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Your house or your future?


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#1 George Ebersole

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Posted 18 July 2010 - 09:43 AM

For the last five years I've been trying to get myself into a regular full time job situation doing anything (non-film), so I can hold onto my house and go back to school to get some technical training. Having done that, I'd hold onto whatever full time job I had, then I'd shoot whatever project I wanted on my days off. The thing of it is that I'd shoot my project on low end prosumer gear, or maybe even 16mm.

Is this unreasonable? Does anybody here think this is a dumb idea, or a "crazy" idea?

It'd be nice to have an honest answer.
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#2 Adrian Sierkowski

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Posted 18 July 2010 - 10:18 AM

You know, in truth it'll all depend on whether you find it to work for you. I know that at the moment I've taken a full time, well paying job (which i hate) in order to save up a lot of money for an eventual relocation to the west coast. I still get to shoot projects, as I am required to use vacation time, but I also every morning, wake up hating my self and the upcoming day. I'll do this because it makes sense for me at this moment and I'll deal with this bull in order to chase down the dreams. I hate to quote Transformers, but it's fitting, "No Sacrifice, no victory."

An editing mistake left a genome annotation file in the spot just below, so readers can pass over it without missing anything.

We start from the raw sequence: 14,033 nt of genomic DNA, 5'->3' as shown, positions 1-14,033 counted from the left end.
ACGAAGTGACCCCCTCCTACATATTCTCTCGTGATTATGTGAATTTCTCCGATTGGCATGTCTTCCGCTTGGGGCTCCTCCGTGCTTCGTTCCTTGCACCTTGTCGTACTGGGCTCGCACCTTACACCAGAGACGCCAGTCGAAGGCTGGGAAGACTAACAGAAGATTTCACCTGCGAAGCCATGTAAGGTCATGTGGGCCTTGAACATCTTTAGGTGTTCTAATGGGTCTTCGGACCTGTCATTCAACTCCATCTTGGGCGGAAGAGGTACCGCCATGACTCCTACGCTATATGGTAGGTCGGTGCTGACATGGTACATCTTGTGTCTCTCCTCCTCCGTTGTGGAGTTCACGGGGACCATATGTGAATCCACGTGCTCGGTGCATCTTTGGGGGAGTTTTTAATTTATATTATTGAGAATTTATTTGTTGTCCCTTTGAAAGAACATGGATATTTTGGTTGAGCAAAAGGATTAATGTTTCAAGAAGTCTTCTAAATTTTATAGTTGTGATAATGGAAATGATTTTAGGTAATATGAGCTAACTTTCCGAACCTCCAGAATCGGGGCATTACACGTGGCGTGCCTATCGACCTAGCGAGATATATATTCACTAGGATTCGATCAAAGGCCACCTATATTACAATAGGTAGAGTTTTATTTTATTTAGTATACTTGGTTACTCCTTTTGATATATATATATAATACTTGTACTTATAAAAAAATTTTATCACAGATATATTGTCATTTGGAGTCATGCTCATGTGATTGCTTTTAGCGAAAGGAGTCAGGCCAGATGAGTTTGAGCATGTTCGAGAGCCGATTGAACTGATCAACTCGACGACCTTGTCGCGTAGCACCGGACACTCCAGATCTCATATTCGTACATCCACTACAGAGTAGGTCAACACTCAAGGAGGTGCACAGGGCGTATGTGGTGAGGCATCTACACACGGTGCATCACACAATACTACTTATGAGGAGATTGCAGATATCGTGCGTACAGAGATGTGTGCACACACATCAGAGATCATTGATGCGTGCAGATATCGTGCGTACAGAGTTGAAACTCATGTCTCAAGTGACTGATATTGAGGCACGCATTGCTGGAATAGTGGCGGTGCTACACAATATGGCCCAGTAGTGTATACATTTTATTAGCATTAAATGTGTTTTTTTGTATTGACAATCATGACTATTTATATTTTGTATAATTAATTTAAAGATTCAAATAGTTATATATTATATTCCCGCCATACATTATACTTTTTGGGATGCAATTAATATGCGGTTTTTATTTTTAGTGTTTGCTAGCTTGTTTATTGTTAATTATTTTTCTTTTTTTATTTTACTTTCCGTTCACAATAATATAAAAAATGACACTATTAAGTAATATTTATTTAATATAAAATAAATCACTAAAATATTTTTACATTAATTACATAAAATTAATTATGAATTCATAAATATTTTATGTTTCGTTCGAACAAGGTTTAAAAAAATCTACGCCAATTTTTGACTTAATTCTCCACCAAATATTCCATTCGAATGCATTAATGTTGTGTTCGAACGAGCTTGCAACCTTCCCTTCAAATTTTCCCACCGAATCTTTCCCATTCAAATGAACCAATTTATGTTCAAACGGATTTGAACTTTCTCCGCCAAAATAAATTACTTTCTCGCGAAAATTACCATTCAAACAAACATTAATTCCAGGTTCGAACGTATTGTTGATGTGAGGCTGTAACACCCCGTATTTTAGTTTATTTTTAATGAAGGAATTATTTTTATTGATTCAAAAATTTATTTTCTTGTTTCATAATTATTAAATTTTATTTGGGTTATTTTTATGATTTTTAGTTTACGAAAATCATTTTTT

I am lucky that I just have an apartment, I had a house once, and I sold it (to buy a camera, go figure....).
What is it you want to do in the end? I think that's the real question. If you want to direct, then I think you have a good idea-- save money, shoot, pay a good crew, and really work to get the film done, the right way! There's no need to rush, I'd say. Just do the best you can in the time you have. And if you feel you want to go back to school; not knowing what "technical training," you're speaking of, see if you can do it nights. It'll be a loonnng week-- but if it works for you, do it. It's not as though you can't just say screw it all whenever you'd like-- you can. Just don't refinance the house just yet ;)

Good luck.
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#3 George Ebersole

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Posted 18 July 2010 - 10:56 AM

You know, in truth it'll all depend on whether you find it to work for you. I know that at the moment I've taken a full time, well paying job (which i hate) in order to save up a lot of money for an eventual relocation to the west coast. I still get to shoot projects, as I am required to use vacation time, but I also every morning, wake up hating my self and the upcoming day. I'll do this because it makes sense for me at this moment and I'll deal with this bull in order to chase down the dreams. I hate to quote Transformers, but it's fitting, "No Sacrifice, no victory."